This so-called live action remake has got some extra footage of action, but it is not alive.
Favreau, as I have always said, calls for authenticity in his films. His methods remind you of the old filmmaking style. I have never seen him go for some avant-garde style and never have I left the screen feeling that he should have. Even the close-up shots, how he zooms in, how he pans back for a wider shot and how he edits those flashbacks into narrations, it feels outdated but also comforting to revisit those shots. Another plus point in Favreau’s account this time, is an adaptation of a beloved Disney feature that I think is the closest that comes to define the intentions of those films to its younger audience. Just like the moral tales used to contribute in a child’s upbringing, the ’94 version captured some heavy themes and foliated as a lesson into narrative unlike most of the Disney world. It persists on preaching, like some lecture, the film runs from one class to another, with a musical score in the background and words sung roaringly, commanding us to hum along.
And as far as Favreau’s world is concerned, it may coax and cojule but it gets to those notes noted in one big lesson eventually. Those detours are not something you are or will be excited for. Sugar-coated or crisped, the humor as anecdotes remains the highlight in its entirety but never takes part in the event. Another issue that I couldn’t figure out in The Jungle Book is clearly visible here, since it is in much larger scale. And that is the empathy. Emotions didn’t communicate with me.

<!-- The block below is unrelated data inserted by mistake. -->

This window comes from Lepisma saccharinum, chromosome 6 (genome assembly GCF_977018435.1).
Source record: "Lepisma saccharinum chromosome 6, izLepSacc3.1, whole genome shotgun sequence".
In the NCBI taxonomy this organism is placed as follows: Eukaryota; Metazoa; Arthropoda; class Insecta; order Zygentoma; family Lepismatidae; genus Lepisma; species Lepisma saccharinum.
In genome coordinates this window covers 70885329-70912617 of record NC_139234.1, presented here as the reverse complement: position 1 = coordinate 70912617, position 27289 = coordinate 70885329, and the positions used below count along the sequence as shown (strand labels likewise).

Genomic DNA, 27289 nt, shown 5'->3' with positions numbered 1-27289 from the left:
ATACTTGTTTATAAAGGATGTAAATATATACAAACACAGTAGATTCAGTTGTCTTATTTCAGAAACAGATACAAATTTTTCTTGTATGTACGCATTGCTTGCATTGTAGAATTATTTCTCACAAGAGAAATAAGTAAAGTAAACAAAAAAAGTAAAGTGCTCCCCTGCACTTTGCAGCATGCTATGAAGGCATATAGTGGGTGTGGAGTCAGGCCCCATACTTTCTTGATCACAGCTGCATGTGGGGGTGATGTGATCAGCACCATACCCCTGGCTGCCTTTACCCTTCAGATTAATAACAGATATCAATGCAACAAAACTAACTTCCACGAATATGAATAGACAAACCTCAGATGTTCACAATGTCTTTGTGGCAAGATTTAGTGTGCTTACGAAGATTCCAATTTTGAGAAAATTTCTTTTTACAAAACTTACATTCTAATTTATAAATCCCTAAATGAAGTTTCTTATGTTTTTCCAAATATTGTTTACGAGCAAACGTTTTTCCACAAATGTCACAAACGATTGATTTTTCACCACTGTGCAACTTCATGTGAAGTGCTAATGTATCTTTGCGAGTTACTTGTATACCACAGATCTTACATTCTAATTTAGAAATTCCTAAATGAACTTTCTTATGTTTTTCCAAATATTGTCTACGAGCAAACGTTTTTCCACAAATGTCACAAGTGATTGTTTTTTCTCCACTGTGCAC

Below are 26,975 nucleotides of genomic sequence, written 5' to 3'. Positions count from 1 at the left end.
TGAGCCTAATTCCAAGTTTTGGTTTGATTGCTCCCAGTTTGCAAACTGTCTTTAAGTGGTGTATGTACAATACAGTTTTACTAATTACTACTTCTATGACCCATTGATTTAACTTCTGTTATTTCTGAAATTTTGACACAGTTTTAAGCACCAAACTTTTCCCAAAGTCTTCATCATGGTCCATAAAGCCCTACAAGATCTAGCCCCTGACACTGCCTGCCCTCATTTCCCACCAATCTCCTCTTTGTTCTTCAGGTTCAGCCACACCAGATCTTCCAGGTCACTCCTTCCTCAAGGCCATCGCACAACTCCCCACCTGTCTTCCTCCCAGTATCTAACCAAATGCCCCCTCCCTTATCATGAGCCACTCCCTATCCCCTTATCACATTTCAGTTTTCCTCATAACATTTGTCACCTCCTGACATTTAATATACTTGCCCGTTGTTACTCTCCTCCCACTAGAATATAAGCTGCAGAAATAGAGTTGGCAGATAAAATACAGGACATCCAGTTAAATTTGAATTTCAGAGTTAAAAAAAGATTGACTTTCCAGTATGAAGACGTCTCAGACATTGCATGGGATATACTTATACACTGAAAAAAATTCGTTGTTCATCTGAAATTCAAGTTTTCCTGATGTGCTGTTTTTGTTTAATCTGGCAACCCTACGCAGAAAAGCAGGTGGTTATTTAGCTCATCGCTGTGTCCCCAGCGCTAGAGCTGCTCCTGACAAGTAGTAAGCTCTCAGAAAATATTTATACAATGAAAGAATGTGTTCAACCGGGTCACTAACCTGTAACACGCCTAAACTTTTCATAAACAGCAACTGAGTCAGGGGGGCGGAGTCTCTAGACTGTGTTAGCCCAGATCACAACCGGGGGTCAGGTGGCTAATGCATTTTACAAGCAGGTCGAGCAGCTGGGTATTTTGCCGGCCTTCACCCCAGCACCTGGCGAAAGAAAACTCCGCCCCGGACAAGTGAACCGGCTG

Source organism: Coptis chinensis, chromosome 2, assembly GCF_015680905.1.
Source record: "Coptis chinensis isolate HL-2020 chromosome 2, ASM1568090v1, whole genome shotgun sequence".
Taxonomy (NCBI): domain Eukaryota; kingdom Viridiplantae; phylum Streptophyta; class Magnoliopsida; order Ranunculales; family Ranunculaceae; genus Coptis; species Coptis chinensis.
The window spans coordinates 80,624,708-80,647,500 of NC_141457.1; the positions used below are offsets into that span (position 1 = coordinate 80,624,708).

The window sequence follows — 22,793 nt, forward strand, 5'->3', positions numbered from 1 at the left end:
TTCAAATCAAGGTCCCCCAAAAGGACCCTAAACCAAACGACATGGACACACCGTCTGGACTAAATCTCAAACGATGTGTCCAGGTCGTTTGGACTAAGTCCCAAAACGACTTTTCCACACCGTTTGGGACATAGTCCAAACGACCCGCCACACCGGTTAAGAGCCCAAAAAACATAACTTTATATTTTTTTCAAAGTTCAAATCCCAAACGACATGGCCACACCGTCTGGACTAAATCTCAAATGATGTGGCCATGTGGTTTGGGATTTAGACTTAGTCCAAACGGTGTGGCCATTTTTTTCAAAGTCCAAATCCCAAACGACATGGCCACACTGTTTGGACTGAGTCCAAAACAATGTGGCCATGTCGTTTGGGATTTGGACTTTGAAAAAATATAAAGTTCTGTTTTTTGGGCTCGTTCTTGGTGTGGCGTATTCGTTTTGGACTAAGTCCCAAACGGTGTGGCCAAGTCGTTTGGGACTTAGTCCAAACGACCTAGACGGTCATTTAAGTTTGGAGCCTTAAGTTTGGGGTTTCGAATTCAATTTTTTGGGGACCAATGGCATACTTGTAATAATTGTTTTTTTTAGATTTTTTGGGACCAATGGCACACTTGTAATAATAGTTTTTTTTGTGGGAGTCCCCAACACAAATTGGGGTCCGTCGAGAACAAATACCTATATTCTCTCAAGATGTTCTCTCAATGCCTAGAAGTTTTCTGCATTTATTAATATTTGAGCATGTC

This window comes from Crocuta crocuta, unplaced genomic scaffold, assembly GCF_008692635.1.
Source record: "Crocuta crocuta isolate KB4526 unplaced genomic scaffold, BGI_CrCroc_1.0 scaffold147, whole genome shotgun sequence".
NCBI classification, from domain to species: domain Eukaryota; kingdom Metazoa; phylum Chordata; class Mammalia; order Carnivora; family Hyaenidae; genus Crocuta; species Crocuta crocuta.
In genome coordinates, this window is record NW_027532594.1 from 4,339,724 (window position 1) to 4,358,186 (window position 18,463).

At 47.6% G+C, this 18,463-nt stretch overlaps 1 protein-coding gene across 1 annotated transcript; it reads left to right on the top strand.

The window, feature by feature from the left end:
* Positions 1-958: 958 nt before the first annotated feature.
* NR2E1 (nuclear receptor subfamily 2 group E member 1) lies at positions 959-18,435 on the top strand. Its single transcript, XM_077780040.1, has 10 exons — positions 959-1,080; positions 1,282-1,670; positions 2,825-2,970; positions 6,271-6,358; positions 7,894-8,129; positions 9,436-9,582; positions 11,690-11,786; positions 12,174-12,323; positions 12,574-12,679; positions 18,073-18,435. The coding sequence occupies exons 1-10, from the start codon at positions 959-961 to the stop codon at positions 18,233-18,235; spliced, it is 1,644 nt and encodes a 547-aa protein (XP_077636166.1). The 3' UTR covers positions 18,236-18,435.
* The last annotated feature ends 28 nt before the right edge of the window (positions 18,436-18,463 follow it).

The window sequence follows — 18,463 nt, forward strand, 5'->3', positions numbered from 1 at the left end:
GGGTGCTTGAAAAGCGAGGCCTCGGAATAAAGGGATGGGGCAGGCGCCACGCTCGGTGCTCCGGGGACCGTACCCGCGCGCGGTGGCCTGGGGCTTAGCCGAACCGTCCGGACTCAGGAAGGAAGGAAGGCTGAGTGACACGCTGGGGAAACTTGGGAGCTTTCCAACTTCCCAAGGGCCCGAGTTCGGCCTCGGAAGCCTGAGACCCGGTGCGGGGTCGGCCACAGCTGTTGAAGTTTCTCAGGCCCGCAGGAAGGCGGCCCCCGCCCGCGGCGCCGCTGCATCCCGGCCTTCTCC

Primarily because of the visual effects. I prefer the animated version. As in ANIMATED in capitals. They express their state not just physically, facially too. And at times in here I found it difficult to swallow that they were worried or glad or tensed or emotionally broken about something. Which begs the question what has been this obsession of remaking the Disney classics into live action films- this one’s not particularly live action.
Why are we so obsessed on watching the same events occur to our beloved celebrities? I mean, the success rate has been surprisingly low for Disney- quality wise of course, not commercially. And still among those, I feel Jon Favreau, the director, has got the enigma decoded with the closest possible answer. He understands the unity and teamwork aspect of Disney features like no other filmmakers of this series does and has.
But this is eventually a work of art. There is no correct answer. No matter how much analysation and homework you have put into a feature- and Favreau has definitely worked hard on observing the wildlife- the material, the execution remains the final verdict. And someone like me who didn’t nod along with his Jungle Book theory will find it more difficult to sing along in this kingdom. The Lion King adapts to the commercial line along with the obligation of being politically correct, as a result, somewhere in between, we lost the connection, the friendship.